All About Business Feasibility Studies

Business feasibility studies are thorough investigations and financial analysis that determines whether a business idea or product is viable. Prior to putting your business plan or pitch deck together, especially of you are involved in a large project which requires significant investment, you will need to conduct a feasibility analysis. Estimates of income, costs, barriers, and technical issues are included in the study. A feasibility study for a small business often costs R25,000 or more. For organisations with a multimillion-rand launch budget, however, they can cost up to R100,000.

We’ll go through what business feasibility studies are and how they vary from a business plan. We hope that will support you in evaluating whether you require a business feasibility study, a business plan or perhaps feasibility studies

What are Business Feasibility Studies and How Does It Work?

Businesses usually undertake feasibility studies to see if their idea or product is viable. It’s one of the more difficult and expensive methods of putting a business idea to the test.

A research can take weeks or months to prepare, depending on the intricacy and scope of the proposal. Business owners can do feasibility studies on their own using templates or applications. They frequently hire an expert to create the report because of the in-depth research and intricate financial estimates.

Feasibility studies don’t make the ultimate choice; instead, they provide all of the facts and offer a strong recommendation about whether or not to proceed. Using the study as a guide, the entrepreneur, stakeholders, and/or other authorities determine whether to pursue the company idea or product.

Who Should Have a Business Feasibility Study Performed?

A feasibility study is used by small business owners to avoid making the costly mistake of launching an unsuccessful firm, product, or project. You can utilise a research to assist you in making strategic decisions, such as whether you should:

  • Create a new company.
  • Establish a new store or factory.
  • Alter your product lineup or strategy.
  • Extend your business to a new region or market.
  • Invest in another business.
  • Invest a considerable amount of money in new technology.
  • Enter a market segment that is already crowded or competitive.
  • Make a personal investment in a project.

Business Plan vs. Feasibility Study

business feasibility studies

Because the facts and data revealed in the feasibility study are incorporated in the business plan, it is common for the feasibility study to come before the business plan. Furthermore, if the feasibility report advises against moving further, you may want to reconsider your business idea or product before making a strategy.

What Should a Business Feasibility Study Include?

business feasibility study

Each of the factors listed below will be used to some extent depending on the project or business. The organisation of the feasibility study may vary based on its focus—you may have a section for each of the following topics:

The executive summary summarises the project and the company.

The final conclusions are given in this section. It should be approximately one page long.

A marketing study assesses the demand for your product or service in the industry in which you intend to sell it. Even if you have a physical location, you need think about the internet parts of your organisation.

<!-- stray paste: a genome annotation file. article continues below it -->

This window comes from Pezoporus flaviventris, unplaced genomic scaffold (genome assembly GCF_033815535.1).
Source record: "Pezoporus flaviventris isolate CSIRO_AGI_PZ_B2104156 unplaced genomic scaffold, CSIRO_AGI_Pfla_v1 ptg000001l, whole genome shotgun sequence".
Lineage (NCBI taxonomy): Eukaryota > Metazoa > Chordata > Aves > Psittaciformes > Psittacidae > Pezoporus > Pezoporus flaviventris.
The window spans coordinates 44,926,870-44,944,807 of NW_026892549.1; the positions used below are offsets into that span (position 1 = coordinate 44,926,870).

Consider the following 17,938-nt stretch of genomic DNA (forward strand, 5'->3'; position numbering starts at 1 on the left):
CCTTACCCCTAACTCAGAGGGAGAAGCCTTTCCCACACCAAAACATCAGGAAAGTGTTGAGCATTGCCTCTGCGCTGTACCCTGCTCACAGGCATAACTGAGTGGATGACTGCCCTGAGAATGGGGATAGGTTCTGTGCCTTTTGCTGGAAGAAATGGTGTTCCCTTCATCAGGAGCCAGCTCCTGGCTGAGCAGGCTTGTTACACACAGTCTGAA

Problems with the technology:

What tools, hardware, or software are you going to need to start your firm or develop your product? Will you build the technology yourself, buy it, or rent it? The facilities, which include layout, shelving, offices, and production space, are also included in this part.

Vendors, pricing schedules, exclusive agreements, and franchised product contracts are all covered in this article. Obtaining materials and delivering final products, as well as interacting with online features such as an ecommerce site, are examples.

Legal requirements and legislation

 Do you require any permits? Is there anything you should be aware of in terms of regulations or prohibitions? What about problems like the environment, history, or legacy?

Marketing strategy

In this part, the target market will be defined as precisely as possible: What would you do to suit their requirements and how will you target them? How much will your website development or ecommerce store cost and who is the best team to build this for you?

Staffing requirements: How many workers will you require? What are their credentials? What is the average pay in your neighbourhood? Where will they be recruited from? You can include an example organisational chart as well as a discussion of who among your present employees could be considering changing careers to fill new positions.

Forecasts, projections and milestones

This section comprises financial and physical project milestones, as well as a completion timeline and key performance indicators by which the progress or completion of these can be measured.

Financial Forecasts

This component will feature an opening day balance sheet that includes total assets and liabilities on the first day of your business, in addition to estimated expenses and potential profits. This financial data indicates your return on investment (ROI). ROI: It makes no sense to establish or expand a firm if you don’t see a return on investment. A feasibility study forecasts when you’ll make money and how much you’ll make.


You’ll hear people ask things such, “Does that seem realistic?” Are the sources reliable? Are there any data points that should be considered as outliers? Analyse potential dangers as well: What are the worst-case possibilities, and what are the chances of them happening?


This provides a go/no-go recommendation as well as particular recommendations depending on the primary elements. It may provide alternatives if the project is not possible.

What Does a Feasibility Study Cost?

A small business feasibility study takes an average of 60 to 90 days to complete and can cost anywhere between R25,000 and R150,000. As a general rule, a feasibility study will cost 1% of the entire cost of opening a firm or developing a product. So, if you want a feasibility study for a difficult firm with millions of dollars in launch expenditures, expect to pay more than R100,000.